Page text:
However, that could happen if in the future, the U.S. government wants to replace the broken SSN system for citizen authentication with something similar to a U2F security key provided to every user. Some countries, such as Estonia, have already adopted a similar solution, except they primarily use smart cards instead. Estonians can use those cards to not only pay their taxes, but also access their bank accounts, check their medical records, vote and much more. With most of American adults’ SSNs stolen in the Equifax hack, a similar solution may be inevitable in the U.S. too.

  • hotaru251
    I havent ever had my info stolen, but I am all for a modern security measure to protect the citizens when the current form is failing mroe and more.

    Also something for claiming taxes should require multiple forms of identity (maybe a blood sample even :|)
    Reply
  • AnimeMania
    This is a physical object right? Something that can be lost, stolen, destroyed, etc. Issued when you are a baby, to be held onto until the day you die. I don't see how that would create any problems. Every computer in the future will now be manufactured with this legacy port that this security key fits into.
    Reply
  • ubercake
    They need to do something if they want us to be known as numbers and our numbers have been stolen thanks to the credit bureaus - Equifax and Experian!!!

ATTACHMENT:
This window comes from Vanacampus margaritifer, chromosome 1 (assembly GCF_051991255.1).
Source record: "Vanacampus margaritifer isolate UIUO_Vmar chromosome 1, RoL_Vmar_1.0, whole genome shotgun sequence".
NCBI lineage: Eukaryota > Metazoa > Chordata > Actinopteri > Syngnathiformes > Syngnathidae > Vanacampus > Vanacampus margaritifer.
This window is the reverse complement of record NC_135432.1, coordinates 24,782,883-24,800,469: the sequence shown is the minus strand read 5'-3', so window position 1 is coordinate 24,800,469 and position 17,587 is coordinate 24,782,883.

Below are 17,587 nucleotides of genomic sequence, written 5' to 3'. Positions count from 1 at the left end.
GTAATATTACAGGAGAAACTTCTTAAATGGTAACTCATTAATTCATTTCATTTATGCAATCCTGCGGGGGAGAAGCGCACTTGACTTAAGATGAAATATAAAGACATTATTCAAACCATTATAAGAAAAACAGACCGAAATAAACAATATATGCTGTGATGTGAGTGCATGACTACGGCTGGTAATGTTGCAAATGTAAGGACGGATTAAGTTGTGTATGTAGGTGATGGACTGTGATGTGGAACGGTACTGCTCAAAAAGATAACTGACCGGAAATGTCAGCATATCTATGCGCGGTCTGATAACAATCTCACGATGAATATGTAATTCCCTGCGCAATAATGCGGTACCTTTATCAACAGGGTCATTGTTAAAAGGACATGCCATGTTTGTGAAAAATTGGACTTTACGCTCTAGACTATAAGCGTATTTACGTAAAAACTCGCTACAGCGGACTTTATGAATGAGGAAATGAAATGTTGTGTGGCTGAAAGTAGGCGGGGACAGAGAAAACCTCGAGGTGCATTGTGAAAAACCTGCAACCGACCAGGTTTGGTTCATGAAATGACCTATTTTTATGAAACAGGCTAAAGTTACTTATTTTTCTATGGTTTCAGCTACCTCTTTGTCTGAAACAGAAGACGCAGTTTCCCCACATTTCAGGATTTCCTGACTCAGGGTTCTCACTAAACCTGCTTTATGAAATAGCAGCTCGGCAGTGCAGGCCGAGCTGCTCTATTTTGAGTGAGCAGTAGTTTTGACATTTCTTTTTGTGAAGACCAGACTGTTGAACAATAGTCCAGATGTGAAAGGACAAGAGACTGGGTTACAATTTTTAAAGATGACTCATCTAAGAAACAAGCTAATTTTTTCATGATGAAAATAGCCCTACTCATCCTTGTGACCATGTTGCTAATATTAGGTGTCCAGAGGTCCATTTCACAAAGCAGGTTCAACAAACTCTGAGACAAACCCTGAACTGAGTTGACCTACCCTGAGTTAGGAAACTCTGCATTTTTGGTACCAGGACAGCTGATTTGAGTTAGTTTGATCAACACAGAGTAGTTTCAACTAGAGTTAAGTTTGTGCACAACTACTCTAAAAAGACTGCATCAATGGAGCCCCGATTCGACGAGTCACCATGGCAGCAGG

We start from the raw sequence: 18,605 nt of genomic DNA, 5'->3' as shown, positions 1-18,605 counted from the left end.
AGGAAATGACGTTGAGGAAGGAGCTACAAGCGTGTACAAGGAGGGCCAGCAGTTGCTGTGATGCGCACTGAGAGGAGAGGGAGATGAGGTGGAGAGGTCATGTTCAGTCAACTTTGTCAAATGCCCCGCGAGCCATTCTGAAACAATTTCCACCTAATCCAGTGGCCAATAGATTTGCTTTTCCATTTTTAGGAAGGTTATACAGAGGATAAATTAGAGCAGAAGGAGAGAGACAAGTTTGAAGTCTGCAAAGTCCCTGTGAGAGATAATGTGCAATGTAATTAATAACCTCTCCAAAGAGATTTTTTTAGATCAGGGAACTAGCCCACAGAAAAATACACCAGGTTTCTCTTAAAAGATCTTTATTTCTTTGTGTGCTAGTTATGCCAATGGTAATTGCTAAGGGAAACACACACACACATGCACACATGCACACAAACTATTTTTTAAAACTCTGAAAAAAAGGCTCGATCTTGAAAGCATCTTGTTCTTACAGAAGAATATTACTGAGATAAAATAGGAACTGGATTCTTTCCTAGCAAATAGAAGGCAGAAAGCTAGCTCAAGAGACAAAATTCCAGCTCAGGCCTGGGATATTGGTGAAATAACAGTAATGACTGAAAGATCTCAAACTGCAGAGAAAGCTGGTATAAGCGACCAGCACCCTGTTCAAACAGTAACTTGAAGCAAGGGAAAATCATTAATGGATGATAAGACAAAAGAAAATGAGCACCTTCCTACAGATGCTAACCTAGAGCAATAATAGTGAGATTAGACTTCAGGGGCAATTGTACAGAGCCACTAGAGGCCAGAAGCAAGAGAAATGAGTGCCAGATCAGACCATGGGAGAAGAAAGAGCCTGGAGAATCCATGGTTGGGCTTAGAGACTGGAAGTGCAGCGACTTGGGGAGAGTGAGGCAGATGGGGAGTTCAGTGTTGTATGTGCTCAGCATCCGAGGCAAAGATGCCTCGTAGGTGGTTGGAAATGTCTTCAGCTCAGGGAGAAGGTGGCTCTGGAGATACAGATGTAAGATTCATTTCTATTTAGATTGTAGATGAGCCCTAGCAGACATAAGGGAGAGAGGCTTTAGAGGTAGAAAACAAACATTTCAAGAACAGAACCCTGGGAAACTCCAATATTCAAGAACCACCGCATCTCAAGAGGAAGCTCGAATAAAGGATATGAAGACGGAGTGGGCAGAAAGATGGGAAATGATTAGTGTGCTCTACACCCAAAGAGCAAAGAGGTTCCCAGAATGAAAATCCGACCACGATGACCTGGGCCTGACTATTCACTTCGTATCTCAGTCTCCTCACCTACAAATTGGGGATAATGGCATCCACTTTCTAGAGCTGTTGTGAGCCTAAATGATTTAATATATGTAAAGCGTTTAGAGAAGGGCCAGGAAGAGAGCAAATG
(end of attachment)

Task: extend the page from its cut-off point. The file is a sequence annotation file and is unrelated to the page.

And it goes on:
Reply
  • DrakeFS
    21184604 said:
    This is a physical object right? Something that can be lost, stolen, destroyed, etc. Issued when you are a baby, to be held onto until the day you die. I don't see how that would create any problems. Every computer in the future will now be manufactured with this legacy port that this security key fits into.

    You mean like the US social security card? I can't imagine how they would ever have a replacement process for something like that... The US should be providing USB key fob certs for their citizens. Smartcard might be nice but at this point, every computer has a USB port.

    Sure, USB may eventually not be backwards compatible or just go away entirely. Companies already make adapters for all types of legacy ports that convert to USB. I would assume that what ever replaces USB would have an adapter for legacy USB devices.
    Reply
  • hotaru251
    21184604 said:
    This is a physical object right? Something that can be lost, stolen, destroyed, etc. Issued when you are a baby, to be held onto until the day you die. I don't see how that would create any problems. Every computer in the future will now be manufactured with this legacy port that this security key fits into.

    yes, in event its lost you would prolly have to file that and use multiple ways to prove its you andn to a scammer.

    Its used in other places (not specifically this but a card that has basiclly everything about u on it)